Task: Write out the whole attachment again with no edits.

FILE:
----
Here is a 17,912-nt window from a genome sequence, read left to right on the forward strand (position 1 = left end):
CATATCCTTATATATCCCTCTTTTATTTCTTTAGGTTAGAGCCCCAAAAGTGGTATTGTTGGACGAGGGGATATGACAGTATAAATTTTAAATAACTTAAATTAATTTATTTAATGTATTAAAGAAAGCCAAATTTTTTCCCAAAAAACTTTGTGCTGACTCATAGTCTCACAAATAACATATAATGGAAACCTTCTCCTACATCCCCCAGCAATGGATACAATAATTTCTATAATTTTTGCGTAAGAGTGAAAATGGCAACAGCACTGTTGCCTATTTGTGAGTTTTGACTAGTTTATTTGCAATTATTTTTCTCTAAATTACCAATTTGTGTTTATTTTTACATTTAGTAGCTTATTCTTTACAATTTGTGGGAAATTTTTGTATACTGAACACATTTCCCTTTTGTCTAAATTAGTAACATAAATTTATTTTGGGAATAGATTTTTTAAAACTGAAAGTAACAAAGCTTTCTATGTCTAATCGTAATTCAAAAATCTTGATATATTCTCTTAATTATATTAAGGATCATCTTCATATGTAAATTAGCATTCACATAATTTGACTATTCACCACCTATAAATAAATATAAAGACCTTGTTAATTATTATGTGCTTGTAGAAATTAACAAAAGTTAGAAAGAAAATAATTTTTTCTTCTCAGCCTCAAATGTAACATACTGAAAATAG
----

Here is a 17,912-nt window from a genome sequence, read left to right on the forward strand (position 1 = left end):
CATATCCTTATATATCCCTCTTTTATTTCTTTAGGTTAGAGCCCCAAAAGTGGTATTGTTGGACGAGGGGATATGACAGTATAAATTTTAAATAACTTAAATTAATTTATTTAATGTATTAAAGAAAGCCAAATTTTTTCCCAAAAAACTTTGTGCTGACTCATAGTCTCACAAATAACATATAATGGAAACCTTCTCCTACATCCCCCAGCAATGGATACAATAATTTCTATAATTTTTGCGTAAGAGTGAAAATGGCAACAGCACTGTTGCCTATTTGTGAGTTTTGACTAGTTTATTTGCAATTATTTTTCTCTAAATTACCAATTTGTGTTTATTTTTACATTTAGTAGCTTATTCTTTACAATTTGTGGGAAATTTTTGTATACTGAACACATTTCCCTTTTGTCTAAATTAGTAACATAAATTTATTTTGGGAATAGATTTTTTAAAACTGAAAGTAACAAAGCTTTCTATGTCTAATCGTAATTCAAAAATCTTGATATATTCTCTTAATTATATTAAGGATCATCTTCATATGTAAATTAGCATTCACATAATTTGACTATTCACCACCTATAAATAAATATAAAGACCTTGTTAATTATTATGTGCTTGTAGAAATTAACAAAAGTTAGAAAGAAAATAATTTTTTCTTCTCAGCCTCAAATGTAACATACTGAAAATAG